The legislative history is crystal clear. Section 922(g)(9) is also known as the Lautenberg Amendment to the Gun Control Act of 1968, which passed in 1996 as part of the Omnibus Consolidated Appropriations Act of 1997. Id. at 4. Congress "established with the Lautenberg Amendment a policy of "zero tolerance when it comes to guns and domestic violence.‟" Id. at 5(quoting statement of Sen. Lautenberg, 142 Cong. Rec. S8831 (daily ed. July 25, 1996)). As the First Circuit noted:
Observing that "nearly 65 percent of all murder victims known to have been killed by intimates were shot to death," 142 Cong. Rec. S10379 (daily ed. Sept. 12, 1996) (statement of Sen. Murray), Congress hoped that closing this loophole would help to reduce the 150,000 instances of household violence involving firearms that are reported each year. 142 Cong. Rec. S8831 (daily ed. July 25, 1996) (statement of Sen. Lautenberg).
The practical implications of the Defendant‟s position on federal firearms possession law in the state of Maine are profound and disturbing. Unrelated branches of judicial decision-making, including Taylor and Leocal, combine to cast doubt on the continued viability of nearly every state of Maine assault conviction as a predicate for the federal crime of possession by a prohibited person.6
This is true because Taylor limits what the court may consider in determining whether a particular conviction is an appropriate predicate. If the Maine statute is deemed broader than the federal predicate statute, courts will be required to turn to whatever Taylor documents are available within the Maine state court system to attempt to demonstrate whether the defendant acted knowingly, intentionally, or recklessly when the assault occurred. It is questionable whether in the busy Maine district court system, where domestic assaults are commonly resolved, Taylor documents even exist, especially since the distinction among the degrees of culpability that may be so critical for federal purposes is of no moment for state purposes.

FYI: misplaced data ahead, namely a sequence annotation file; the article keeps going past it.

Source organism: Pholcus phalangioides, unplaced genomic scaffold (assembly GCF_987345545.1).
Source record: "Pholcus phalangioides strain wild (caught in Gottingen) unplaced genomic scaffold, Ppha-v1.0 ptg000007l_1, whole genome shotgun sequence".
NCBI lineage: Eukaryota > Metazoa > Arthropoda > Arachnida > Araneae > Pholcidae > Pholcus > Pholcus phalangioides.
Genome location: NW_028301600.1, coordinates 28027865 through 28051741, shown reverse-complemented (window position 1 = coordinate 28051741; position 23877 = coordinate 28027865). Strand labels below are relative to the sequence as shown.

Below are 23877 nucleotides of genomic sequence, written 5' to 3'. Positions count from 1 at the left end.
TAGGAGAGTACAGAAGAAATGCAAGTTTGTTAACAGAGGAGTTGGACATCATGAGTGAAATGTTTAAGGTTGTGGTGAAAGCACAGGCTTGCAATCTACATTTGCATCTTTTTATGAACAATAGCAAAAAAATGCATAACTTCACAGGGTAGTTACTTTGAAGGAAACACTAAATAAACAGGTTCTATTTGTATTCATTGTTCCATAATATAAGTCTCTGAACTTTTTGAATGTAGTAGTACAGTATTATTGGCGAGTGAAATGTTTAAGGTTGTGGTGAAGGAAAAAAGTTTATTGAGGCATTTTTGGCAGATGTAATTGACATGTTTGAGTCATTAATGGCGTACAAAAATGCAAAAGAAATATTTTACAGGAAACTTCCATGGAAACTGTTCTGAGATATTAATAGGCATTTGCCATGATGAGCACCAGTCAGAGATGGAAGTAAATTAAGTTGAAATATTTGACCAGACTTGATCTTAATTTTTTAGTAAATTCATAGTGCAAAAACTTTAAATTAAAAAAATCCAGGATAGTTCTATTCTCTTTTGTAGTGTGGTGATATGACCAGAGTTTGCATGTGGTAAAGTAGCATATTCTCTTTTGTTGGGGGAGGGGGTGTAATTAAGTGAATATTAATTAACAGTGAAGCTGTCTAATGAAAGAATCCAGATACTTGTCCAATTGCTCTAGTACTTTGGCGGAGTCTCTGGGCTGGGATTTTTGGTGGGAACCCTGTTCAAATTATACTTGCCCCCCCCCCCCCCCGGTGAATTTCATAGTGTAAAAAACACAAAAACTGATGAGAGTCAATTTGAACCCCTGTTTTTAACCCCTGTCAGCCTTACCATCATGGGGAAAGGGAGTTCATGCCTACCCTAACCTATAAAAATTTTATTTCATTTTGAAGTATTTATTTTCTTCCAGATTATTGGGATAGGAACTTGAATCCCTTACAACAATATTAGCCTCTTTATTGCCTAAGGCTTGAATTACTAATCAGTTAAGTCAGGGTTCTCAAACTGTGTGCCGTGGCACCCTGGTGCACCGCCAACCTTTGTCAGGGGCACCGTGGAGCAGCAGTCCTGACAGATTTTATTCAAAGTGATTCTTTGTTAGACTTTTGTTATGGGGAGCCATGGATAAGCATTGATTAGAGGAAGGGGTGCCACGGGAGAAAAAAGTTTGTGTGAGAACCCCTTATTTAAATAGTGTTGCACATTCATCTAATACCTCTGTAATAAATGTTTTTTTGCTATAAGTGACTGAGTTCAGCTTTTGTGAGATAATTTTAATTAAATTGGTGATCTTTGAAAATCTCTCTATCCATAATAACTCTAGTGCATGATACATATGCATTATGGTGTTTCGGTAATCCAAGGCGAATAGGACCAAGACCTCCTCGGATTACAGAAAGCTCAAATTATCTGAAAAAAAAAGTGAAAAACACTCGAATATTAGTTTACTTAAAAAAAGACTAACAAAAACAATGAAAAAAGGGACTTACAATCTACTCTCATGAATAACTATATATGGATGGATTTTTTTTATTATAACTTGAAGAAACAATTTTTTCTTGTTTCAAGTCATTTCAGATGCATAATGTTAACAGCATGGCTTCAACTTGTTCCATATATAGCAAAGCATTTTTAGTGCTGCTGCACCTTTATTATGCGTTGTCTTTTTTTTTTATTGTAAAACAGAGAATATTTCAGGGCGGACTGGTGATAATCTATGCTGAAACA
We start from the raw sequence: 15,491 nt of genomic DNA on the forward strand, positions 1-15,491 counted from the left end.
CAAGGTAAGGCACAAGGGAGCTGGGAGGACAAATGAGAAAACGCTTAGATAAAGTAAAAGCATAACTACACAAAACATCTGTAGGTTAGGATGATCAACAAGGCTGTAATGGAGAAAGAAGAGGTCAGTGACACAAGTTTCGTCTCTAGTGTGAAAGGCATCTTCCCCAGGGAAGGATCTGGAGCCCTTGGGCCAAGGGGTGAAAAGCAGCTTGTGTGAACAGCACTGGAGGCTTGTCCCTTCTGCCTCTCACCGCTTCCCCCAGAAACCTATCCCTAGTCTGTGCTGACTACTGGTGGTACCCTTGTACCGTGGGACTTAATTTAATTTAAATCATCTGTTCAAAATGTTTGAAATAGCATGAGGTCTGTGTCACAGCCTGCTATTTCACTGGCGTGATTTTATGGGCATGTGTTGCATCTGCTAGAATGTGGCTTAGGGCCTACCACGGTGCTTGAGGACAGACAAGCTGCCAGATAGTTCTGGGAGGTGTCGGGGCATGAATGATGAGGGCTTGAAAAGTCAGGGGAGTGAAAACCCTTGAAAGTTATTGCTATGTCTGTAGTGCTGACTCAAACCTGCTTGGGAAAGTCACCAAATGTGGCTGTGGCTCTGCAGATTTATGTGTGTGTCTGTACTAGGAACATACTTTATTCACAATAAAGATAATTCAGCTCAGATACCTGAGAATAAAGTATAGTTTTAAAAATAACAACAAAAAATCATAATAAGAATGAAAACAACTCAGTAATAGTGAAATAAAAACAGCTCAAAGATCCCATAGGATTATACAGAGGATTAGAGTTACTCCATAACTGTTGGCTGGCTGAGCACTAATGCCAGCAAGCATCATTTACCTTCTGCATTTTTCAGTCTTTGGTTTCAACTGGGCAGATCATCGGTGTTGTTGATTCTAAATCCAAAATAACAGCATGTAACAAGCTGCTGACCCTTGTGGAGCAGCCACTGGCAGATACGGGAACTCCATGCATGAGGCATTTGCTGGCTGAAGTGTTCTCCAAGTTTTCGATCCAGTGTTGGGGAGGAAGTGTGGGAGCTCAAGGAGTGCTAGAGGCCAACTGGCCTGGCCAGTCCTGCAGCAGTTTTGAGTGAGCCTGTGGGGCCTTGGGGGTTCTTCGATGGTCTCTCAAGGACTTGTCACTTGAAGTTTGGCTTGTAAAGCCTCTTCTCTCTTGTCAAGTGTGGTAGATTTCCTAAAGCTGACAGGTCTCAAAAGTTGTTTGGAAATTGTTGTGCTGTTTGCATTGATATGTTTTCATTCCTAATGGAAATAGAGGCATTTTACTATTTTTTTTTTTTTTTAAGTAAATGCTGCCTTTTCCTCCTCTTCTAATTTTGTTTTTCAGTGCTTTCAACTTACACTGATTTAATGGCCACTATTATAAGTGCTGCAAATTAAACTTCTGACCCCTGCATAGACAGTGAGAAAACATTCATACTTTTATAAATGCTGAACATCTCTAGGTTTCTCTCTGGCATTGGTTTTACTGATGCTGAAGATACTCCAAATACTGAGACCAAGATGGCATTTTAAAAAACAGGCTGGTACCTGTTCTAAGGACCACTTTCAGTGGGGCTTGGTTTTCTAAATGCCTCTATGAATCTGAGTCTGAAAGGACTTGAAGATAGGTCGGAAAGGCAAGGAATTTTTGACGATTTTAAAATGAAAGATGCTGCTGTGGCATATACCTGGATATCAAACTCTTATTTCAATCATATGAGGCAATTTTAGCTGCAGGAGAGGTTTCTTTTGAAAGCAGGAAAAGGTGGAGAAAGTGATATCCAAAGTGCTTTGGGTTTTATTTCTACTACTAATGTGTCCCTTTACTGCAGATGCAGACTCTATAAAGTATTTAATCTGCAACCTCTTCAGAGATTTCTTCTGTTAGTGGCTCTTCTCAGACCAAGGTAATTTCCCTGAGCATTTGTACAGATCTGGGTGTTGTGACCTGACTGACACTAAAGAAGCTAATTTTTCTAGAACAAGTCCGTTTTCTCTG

Currently, in § 922(g)(9) trials involving prior convictions under a generic assault statute, the prosecutor typically offers proof -- usually the testimony of the victim -- that the assault was in fact a domestic assault. However, here, even if the evidence were irrefutable that the defendant committed a knowing and intentional domestic assault, this evidence would not be admissible under Taylor constraints, andan absence of the particular type of proof that Taylor requires would mean that the state assault conviction could not serve as a predicate conviction, thus voiding the federal firearms charge. This result would cast a long legal shadow over federal firearm possession prosecutions based on convictions under the Maine assault statute. The ultimate impact could be that, despite manifest evidence of congressional intent to the contrary, countless individuals, many of whom in fact committed knowing and intentional domestic assaults and are precisely the people Congress intended to prohibit from gun possession, would be immune from federal firearms prosecution. Since the instances where Taylor proof would be available would be rare, prosecutions even of clear violations of federal firearms possession law in domestic assault cases would become the exception, not the rule, and the repercussions of such a decision would fall hard upon the victims of domestic violence.